Dividend increase: FCE reinitiated its dividend after conversion to a REIT in January 2016, but established the dividend at the nominal level of $.24/share. Management, however, has made it clear that the dividend will increase to a steady-state / normalized level in accelerated fashion. We expect substantial progress on that front over the next 12 months.
In summary: on top of the dual class structure collapse, we believe the combination of the retail portfolio sale and dividend increase will further spur shares to trade closer in line with FCE’s underlying value. And again, to the extent that does not happen, we anticipate that interested parties will approach the Company.
FCE trades at a ≈6.75% cash cap-rate. High quality real estate in gateway markets does not trade at those cap-rates even in significantly higher interest rate environments. Public peers and private market values are in the low-5% to sub-5% cash cap-rate range.
As the analysis below presents, even if we apply highly punitive valuations to the Company’s assets, downside is extremely limited. And in the case that cap-rates for such high quality assets rise to those levels, a hedged position should still work out very well. Prior to the dual class structure collapse, FCE possessed idiosyncratic factors which made hedging difficult. At this point, we believe FCE’s fortunes are much more closely correlated to those of other REITs and therefore FCE can be hedged very effectively using the right combination of substantially higher valued peers (and all of which lack the identifiable reason for mispricing and forward catalysts which FCE possesses).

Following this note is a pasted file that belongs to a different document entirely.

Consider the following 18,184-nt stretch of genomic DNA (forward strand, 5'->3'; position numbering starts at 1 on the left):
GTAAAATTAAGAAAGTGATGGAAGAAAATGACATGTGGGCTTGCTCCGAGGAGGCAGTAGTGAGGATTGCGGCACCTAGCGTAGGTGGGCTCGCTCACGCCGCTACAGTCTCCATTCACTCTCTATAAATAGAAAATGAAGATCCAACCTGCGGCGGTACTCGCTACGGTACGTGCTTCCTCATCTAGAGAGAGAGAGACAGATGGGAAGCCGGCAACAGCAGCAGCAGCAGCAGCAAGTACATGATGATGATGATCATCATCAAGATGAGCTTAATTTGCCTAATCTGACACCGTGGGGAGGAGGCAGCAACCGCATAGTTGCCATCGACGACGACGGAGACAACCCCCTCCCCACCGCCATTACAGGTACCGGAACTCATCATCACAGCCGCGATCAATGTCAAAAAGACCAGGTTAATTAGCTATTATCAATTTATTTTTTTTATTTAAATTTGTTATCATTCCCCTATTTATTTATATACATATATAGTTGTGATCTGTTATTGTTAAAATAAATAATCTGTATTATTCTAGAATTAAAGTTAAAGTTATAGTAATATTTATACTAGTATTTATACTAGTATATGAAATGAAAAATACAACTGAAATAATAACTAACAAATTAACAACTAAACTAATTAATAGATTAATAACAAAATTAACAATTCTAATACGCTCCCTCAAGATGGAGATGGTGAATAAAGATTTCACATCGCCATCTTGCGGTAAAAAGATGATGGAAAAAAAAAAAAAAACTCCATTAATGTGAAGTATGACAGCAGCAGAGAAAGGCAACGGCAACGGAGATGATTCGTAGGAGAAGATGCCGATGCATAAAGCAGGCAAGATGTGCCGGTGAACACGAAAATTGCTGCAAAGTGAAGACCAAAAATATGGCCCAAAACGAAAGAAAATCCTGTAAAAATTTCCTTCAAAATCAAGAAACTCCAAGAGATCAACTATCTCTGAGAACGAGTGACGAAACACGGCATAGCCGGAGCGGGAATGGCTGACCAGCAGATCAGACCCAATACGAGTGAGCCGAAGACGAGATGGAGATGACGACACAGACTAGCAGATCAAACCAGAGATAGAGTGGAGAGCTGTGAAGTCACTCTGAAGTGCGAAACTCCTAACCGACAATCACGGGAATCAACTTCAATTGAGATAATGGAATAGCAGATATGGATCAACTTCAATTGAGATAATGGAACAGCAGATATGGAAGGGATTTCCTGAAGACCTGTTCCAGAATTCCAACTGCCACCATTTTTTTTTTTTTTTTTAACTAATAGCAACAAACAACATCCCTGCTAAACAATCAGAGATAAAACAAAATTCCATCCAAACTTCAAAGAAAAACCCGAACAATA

Note: in return for relinquishing control, the Class B shareholders will receive 1.31 Class A shares for each Class B share they own. The impact of that transaction is fully accounted for in our valuation model.
Additional notes on valuation:
- NOI figures are all on a cash basis (i.e. GAAP recognized straight line rent is excluded)
- All values are presented on a net basis – i.e. gross value (NOI / cap-rate) less debt. FCE has no corporate leverage (other than a small amount of convertible debt which we have converted to equity for valuation purposes) – all debt is asset recourse mortgage debt
- Our bull case is really a market base case insofar as it reflects current market value of the assets based on a slew of transaction data points, discussions with brokers, public market valuations, etc.
- Our scenarios are based on run-rate stabilized NOI, and therefore give FCE no credit for further NOI growth
- Our scenarios give FCE no benefit for achieving the meaningful property level cost reductions the Company is targeting
Provided below is detail on how we value FCE’s non-operating assets. Significantly, in all cases we write off to zero the remaining ≈$96mm in development assets and ascribes no value to the significant land rights FCE possesses in Baltimore / Washington DC and San Francisco.
- General risks REITs are exposed to (rising interest rates, widening cap-rates, etc.) – hedgeable
- Specific issues in FCE’s asset categories and markets – largely hedgeable
- Failure to sell retail portfolio – unlikely but possible
In summary, we believe that FCE.A is: 1) cheap on an absolute basis; 2) very cheap on a relative basis (with appropriate hedges liquid and easily borrowable); 3) possesses identifiable catalysts that should result in a rerating of the shares.
We believe an appropriately hedged position features minimal downside and ≈50% upside over a 12 month period.